Blog



The December issue of Better Photography is available now! In fact, it has been available for a few weeks and you may have already found it - we hoped you enjoyed it! However, if not, please accept our apologies for this belated notification - we have had some admin issues to deal with, including a hacked website!

Fortunately, before we were hacked, we had already created a new website www.betterphotographyeducation.com and this is where you will now find your magazines for reading, plus our Landscape Photography MasterClass, Lightroom Atelier and other goodies. If you are a new subscriber, you will know this already!

For existing subscribers, we have transferred your subscription to this new site, so you may have seen some emails come through with your login details and saying you have a subscription, this is the reason!

We have had to re-set your password, but have kept your username the same.  The password for everyone is 'photo', so once you have logged in with this temporary password, click on Your Account on the left hand side and change it to something you'll remember.

If you also have a subscription to Peter Eastway's Landscape Masterclass this will be transferred across to this new website shortly.

Hope you enjoy this new look website!!

If you have any problems with your log in, email kim@betterphotography.com for assistance.



Dragon's Teeth by Steve Gosling

One of my favourite contemporary black and white photographers is Steve Gosling (www.stevegoslingphotography.co.uk). His work reminds me a little of Michael Kenna, perhaps due to his diligent use of the square format, but unlike Michael, Steve happily shoots digitally. In fact he’s a fieldwork professor for Phase One (sounds impressive) and an ambassador for Olympus, Manfrotto/Gitzo tripods and Permajet.



I first met Steve on a PODAS in Iceland a few years ago and we’ve kept in touch since. He’s out this month in Australia and New Zealand doing workshops with Christian Fletcher and Joe Cornish. I was thinking of inviting him up to my place for a cup of coffee and then when I looked at the dates, I thought what a great opportunity to invite him along to my Evening Atelier series (at an incredibly generous price of just $9.95 for the evening)!



To promote the evening and his kind attendance, I asked him to send me a couple of photos to share and my favourite is the one of Dragon’s Teeth in Ireland (above). Said Steve, “It was taken on the West coast of Ireland looking towards the Blasket Islands. It’s a wonderful place for landscape and coastal photography and frequently provides the sort of weather conditions that I like to work in – changeable conditions that can provide interesting skies and light.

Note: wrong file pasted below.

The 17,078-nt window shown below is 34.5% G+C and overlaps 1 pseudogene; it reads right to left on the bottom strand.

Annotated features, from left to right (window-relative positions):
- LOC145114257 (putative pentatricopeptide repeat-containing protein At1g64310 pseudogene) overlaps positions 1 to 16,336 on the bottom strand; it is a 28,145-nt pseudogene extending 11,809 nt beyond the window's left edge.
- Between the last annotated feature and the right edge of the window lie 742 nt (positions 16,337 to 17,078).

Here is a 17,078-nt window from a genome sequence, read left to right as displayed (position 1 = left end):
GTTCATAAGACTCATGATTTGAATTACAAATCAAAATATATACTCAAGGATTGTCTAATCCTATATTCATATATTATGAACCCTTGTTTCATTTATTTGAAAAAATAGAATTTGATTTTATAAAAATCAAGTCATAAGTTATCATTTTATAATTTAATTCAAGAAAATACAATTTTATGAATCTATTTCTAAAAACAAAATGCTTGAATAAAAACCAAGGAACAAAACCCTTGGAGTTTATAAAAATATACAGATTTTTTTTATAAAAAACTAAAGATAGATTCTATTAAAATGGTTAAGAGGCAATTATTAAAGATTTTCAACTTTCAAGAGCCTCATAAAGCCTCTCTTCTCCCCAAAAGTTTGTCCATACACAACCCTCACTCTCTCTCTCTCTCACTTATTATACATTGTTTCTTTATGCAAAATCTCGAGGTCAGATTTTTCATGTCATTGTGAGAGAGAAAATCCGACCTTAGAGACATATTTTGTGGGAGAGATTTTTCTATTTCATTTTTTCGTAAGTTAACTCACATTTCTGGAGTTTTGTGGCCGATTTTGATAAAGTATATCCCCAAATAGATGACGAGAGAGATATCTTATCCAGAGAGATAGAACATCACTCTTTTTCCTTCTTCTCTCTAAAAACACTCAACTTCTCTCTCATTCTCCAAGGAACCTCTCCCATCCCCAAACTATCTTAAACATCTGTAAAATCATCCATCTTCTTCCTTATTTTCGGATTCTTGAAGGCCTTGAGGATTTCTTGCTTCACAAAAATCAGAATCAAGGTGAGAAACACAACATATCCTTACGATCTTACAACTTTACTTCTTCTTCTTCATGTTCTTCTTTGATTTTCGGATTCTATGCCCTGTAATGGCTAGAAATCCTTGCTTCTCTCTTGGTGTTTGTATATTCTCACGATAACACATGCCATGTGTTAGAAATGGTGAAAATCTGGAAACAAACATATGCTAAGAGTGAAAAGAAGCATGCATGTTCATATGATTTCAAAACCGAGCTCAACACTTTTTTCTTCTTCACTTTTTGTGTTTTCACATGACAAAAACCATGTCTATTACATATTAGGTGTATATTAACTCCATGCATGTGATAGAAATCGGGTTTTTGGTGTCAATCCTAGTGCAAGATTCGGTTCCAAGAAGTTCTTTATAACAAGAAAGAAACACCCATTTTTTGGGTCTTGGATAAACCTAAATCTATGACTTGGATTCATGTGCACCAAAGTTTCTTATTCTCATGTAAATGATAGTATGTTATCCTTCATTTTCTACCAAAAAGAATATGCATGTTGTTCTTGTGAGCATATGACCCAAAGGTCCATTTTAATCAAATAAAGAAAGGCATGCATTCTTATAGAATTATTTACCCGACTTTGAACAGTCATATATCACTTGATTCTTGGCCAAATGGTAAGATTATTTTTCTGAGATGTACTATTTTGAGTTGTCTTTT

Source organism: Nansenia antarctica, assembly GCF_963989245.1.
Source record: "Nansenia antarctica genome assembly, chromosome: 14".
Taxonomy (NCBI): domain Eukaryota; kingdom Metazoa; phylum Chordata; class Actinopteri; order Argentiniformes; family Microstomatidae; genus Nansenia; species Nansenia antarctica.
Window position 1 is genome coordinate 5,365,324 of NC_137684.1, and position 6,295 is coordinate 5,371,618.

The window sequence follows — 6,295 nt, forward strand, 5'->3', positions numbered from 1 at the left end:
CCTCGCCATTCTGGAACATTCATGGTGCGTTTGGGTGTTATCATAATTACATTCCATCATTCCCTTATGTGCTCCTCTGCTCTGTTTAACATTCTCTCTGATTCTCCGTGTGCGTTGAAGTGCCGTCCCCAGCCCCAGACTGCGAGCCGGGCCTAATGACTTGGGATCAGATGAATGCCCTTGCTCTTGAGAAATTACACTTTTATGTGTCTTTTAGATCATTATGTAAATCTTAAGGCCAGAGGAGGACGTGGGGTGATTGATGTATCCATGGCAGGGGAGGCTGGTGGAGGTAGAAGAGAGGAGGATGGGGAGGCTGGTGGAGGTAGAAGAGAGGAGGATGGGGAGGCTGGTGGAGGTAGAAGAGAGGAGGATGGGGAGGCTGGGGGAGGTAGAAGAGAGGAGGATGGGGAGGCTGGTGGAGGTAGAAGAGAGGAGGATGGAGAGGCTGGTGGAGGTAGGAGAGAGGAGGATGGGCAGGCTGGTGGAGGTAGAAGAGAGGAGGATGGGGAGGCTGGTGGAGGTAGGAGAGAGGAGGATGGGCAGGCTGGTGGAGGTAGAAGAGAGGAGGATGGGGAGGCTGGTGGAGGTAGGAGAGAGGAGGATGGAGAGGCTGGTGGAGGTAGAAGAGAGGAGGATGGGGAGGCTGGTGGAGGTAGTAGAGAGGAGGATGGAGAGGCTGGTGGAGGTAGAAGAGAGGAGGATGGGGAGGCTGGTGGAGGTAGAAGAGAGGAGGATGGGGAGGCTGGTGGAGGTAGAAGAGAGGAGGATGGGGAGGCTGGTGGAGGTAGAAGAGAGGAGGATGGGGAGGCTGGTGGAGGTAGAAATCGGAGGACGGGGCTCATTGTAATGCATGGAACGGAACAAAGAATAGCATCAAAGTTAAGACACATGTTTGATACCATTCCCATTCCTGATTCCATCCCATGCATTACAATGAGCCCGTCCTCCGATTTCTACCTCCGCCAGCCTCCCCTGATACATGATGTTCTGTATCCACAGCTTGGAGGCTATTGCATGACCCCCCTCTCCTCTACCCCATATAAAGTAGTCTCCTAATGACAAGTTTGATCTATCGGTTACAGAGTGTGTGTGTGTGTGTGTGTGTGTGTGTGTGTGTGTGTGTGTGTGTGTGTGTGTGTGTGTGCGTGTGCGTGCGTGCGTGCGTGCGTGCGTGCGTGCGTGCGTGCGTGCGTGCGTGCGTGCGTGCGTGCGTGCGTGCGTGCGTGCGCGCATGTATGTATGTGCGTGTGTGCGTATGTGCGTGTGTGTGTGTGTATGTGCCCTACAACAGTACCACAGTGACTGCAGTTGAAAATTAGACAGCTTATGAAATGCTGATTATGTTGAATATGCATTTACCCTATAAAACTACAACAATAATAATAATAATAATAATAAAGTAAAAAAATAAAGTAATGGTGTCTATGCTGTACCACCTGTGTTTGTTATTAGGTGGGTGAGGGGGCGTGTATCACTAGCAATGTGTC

“This photograph was taken in gentle soft light that suited the calm feeling I was after. It’s particularly satisfying for me as I worked hard to resolve all the compositional details into a pleasing design and for once, the photographic Gods smiled on me, allowing me to arrange all the key elements in the frame without compromise.”



It really is a great, classic black and white photograph and I agree with Steve in how he has carefully positioned all the compositional elements. And having watched how methodically Steve works, it’s no surprise. The photo was taken with an Alpa TC camera, a 35mm Schneider lens and a Phase One P20+ digital back. I hope you enjoy it and check out Steve’s website for more great examples of fine B&W photography.



And if you’re in or near Sydney, you can hear Steve and myself discuss photography at my Evening Atelier on Wednesday, 28 March. Click here for details on the website.




Another photo by Steve Gosling, titled, ‘Don’t Look Now’. South Georgia.



“These three King Penguins were photographed on an amazing trip to South Georgia and Antarctica when I was an instructor on a workshop at the end of 2016. This photograph reminds me of the inquisitive nature of the penguins (keep still and they will come right up to you), the wonderful locations (dramatic mountains and swirling clouds) and the huge male Elephant Seals (framed between the penguins in the foreground). I was lucky the penguins arranged themselves like this and that the two on the right turned to line their heads up with the low hanging cloud.” The photo was taken with an Olympus OMD EM1 and a 7-14mm Pro lens.



And if you're interested in a photography workshop in the next 12 months or so, I have places left on trips going to the Arctic, New Zealand ‘Middlehurst’, Antarctica, Iran and Bolivia. Contact kim@betterphotography.com for further details.

Login

Register